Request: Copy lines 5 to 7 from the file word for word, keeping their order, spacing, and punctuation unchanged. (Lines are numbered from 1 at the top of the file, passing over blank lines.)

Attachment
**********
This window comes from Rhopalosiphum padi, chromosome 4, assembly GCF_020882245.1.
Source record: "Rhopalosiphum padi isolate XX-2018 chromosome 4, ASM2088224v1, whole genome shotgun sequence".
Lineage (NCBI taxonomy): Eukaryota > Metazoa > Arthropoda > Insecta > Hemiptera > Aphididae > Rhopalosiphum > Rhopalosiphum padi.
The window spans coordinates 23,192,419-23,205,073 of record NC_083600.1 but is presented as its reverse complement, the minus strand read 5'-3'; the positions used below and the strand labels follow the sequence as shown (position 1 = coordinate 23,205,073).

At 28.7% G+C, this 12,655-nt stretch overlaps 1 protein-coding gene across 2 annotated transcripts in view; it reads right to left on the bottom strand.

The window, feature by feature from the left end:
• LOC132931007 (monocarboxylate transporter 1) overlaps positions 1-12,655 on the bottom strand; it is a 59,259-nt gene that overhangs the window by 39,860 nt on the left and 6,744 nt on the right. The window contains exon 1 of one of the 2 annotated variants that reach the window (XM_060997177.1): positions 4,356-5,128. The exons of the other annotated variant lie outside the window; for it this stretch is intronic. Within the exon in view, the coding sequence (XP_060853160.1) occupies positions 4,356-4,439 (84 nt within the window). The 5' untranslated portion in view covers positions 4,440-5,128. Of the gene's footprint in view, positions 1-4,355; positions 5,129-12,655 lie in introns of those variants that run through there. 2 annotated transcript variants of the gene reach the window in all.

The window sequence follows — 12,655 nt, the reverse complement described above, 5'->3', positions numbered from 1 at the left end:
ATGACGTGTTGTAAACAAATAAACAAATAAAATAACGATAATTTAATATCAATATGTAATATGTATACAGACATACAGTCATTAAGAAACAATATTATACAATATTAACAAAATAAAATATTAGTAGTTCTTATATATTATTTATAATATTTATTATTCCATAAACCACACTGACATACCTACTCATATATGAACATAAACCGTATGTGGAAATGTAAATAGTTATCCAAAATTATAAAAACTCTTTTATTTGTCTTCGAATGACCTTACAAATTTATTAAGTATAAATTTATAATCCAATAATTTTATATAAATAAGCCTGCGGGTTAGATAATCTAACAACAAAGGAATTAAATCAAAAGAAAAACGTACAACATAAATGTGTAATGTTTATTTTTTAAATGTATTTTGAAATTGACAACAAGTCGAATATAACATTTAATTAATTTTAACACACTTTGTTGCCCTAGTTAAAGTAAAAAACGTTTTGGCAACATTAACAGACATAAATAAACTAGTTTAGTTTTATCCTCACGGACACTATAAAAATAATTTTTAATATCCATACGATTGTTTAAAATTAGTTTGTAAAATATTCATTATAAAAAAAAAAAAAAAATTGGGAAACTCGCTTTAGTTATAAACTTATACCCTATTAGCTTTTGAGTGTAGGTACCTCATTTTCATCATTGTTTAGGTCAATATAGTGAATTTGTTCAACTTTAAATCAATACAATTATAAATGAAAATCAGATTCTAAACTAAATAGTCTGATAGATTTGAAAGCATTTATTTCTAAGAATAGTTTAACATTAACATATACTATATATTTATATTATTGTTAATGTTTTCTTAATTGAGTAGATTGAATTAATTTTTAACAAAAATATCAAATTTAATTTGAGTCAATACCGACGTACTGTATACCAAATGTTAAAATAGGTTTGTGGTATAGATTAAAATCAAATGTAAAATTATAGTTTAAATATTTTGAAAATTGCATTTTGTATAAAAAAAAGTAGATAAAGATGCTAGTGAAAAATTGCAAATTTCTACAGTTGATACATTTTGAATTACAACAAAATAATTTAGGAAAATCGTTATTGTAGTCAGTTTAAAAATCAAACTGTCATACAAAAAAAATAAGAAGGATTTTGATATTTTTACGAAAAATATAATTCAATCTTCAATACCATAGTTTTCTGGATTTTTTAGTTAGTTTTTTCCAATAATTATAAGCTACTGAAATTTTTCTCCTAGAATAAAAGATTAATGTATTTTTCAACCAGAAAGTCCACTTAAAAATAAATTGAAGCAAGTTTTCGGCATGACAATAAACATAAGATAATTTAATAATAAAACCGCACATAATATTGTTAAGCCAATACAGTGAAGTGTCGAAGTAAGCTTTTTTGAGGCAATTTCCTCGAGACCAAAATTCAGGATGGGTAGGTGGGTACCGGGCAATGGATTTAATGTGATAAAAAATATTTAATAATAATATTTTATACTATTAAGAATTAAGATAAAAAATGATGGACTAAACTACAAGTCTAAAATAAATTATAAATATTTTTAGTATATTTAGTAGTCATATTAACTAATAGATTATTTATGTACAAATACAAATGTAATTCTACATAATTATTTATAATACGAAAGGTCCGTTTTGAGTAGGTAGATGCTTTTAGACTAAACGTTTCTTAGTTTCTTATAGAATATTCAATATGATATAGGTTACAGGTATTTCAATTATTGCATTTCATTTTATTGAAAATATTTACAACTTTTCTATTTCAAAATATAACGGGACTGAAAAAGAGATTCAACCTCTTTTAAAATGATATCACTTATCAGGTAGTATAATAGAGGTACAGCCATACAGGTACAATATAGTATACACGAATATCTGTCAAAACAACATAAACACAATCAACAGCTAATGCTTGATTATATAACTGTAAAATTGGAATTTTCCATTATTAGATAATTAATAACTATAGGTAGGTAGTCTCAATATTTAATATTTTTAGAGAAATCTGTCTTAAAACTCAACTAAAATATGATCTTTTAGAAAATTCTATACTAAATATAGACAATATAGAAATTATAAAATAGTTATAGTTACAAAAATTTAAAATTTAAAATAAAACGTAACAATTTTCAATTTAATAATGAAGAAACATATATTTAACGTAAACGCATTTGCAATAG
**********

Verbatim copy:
At 28.7% G+C, this 12,655-nt stretch overlaps 1 protein-coding gene across 2 annotated transcripts in view; it reads right to left on the bottom strand.

The window, feature by feature from the left end:
• LOC132931007 (monocarboxylate transporter 1) overlaps positions 1-12,655 on the bottom strand; it is a 59,259-nt gene that overhangs the window by 39,860 nt on the left and 6,744 nt on the right. The window contains exon 1 of one of the 2 annotated variants that reach the window (XM_060997177.1): positions 4,356-5,128. The exons of the other annotated variant lie outside the window; for it this stretch is intronic. Within the exon in view, the coding sequence (XP_060853160.1) occupies positions 4,356-4,439 (84 nt within the window). The 5' untranslated portion in view covers positions 4,440-5,128. Of the gene's footprint in view, positions 1-4,355; positions 5,129-12,655 lie in introns of those variants that run through there. 2 annotated transcript variants of the gene reach the window in all.